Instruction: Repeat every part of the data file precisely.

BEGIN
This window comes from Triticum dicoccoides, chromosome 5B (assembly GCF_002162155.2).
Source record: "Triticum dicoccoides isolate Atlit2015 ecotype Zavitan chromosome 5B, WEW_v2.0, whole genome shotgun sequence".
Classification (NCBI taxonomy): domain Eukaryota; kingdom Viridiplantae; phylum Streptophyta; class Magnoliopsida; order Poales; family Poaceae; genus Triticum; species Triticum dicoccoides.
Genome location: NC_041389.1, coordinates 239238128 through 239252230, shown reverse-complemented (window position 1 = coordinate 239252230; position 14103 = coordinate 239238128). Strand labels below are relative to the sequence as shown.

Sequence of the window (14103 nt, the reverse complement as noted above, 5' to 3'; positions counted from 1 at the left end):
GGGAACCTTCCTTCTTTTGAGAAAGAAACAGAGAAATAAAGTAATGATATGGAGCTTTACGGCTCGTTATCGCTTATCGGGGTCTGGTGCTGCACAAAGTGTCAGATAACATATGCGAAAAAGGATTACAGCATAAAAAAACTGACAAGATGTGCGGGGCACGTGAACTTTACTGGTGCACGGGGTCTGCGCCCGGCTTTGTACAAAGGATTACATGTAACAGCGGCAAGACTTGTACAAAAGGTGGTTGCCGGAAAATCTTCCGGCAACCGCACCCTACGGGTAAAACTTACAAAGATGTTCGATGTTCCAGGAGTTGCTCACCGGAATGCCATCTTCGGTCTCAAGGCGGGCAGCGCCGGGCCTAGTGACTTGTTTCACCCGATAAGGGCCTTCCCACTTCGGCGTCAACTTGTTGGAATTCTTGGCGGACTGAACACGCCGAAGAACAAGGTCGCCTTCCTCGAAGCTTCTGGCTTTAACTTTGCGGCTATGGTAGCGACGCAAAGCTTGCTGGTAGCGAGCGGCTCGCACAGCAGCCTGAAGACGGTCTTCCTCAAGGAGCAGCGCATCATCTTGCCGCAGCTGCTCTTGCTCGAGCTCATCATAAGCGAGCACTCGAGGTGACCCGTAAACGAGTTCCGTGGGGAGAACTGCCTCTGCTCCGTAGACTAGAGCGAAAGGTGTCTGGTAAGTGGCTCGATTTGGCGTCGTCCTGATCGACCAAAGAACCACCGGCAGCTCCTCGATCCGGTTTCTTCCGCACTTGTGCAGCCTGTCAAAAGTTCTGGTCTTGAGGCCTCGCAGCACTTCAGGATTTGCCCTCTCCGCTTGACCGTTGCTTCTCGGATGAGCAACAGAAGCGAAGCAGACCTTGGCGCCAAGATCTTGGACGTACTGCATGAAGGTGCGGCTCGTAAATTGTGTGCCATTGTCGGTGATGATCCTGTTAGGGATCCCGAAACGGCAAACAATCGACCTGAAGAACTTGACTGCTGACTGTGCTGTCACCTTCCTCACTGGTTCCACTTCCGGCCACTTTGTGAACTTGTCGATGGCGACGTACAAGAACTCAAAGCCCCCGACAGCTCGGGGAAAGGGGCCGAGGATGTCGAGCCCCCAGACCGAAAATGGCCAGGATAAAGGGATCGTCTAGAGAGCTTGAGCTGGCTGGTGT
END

This window comes from Triticum dicoccoides, chromosome 5B (assembly GCF_002162155.2).
Source record: "Triticum dicoccoides isolate Atlit2015 ecotype Zavitan chromosome 5B, WEW_v2.0, whole genome shotgun sequence".
Classification (NCBI taxonomy): domain Eukaryota; kingdom Viridiplantae; phylum Streptophyta; class Magnoliopsida; order Poales; family Poaceae; genus Triticum; species Triticum dicoccoides.
Genome location: NC_041389.1, coordinates 239238128 through 239252230, shown reverse-complemented (window position 1 = coordinate 239252230; position 14103 = coordinate 239238128). Strand labels below are relative to the sequence as shown.

Sequence of the window (14103 nt, the reverse complement as noted above, 5' to 3'; positions counted from 1 at the left end):
GGGAACCTTCCTTCTTTTGAGAAAGAAACAGAGAAATAAAGTAATGATATGGAGCTTTACGGCTCGTTATCGCTTATCGGGGTCTGGTGCTGCACAAAGTGTCAGATAACATATGCGAAAAAGGATTACAGCATAAAAAAACTGACAAGATGTGCGGGGCACGTGAACTTTACTGGTGCACGGGGTCTGCGCCCGGCTTTGTACAAAGGATTACATGTAACAGCGGCAAGACTTGTACAAAAGGTGGTTGCCGGAAAATCTTCCGGCAACCGCACCCTACGGGTAAAACTTACAAAGATGTTCGATGTTCCAGGAGTTGCTCACCGGAATGCCATCTTCGGTCTCAAGGCGGGCAGCGCCGGGCCTAGTGACTTGTTTCACCCGATAAGGGCCTTCCCACTTCGGCGTCAACTTGTTGGAATTCTTGGCGGACTGAACACGCCGAAGAACAAGGTCGCCTTCCTCGAAGCTTCTGGCTTTAACTTTGCGGCTATGGTAGCGACGCAAAGCTTGCTGGTAGCGAGCGGCTCGCACAGCAGCCTGAAGACGGTCTTCCTCAAGGAGCAGCGCATCATCTTGCCGCAGCTGCTCTTGCTCGAGCTCATCATAAGCGAGCACTCGAGGTGACCCGTAAACGAGTTCCGTGGGGAGAACTGCCTCTGCTCCGTAGACTAGAGCGAAAGGTGTCTGGTAAGTGGCTCGATTTGGCGTCGTCCTGATCGACCAAAGAACCACCGGCAGCTCCTCGATCCGGTTTCTTCCGCACTTGTGCAGCCTGTCAAAAGTTCTGGTCTTGAGGCCTCGCAGCACTTCAGGATTTGCCCTCTCCGCTTGACCGTTGCTTCTCGGATGAGCAACAGAAGCGAAGCAGACCTTGGCGCCAAGATCTTGGACGTACTGCATGAAGGTGCGGCTCGTAAATTGTGTGCCATTGTCGGTGATGATCCTGTTAGGGATCCCGAAACGGCAAACAATCGACCTGAAGAACTTGACTGCTGACTGTGCTGTCACCTTCCTCACTGGTTCCACTTCCGGCCACTTTGTGAACTTGTCGATGGCGACGTACAAGAACTCAAAGCCCCCGACAGCTCGGGGAAAGGGGCCGAGGATGTCGAGCCCCCAGACCGAAAATGGCCAGGATAAAGGGATCGTCTAGAGAGCTTGAGCTGGCTGGTGT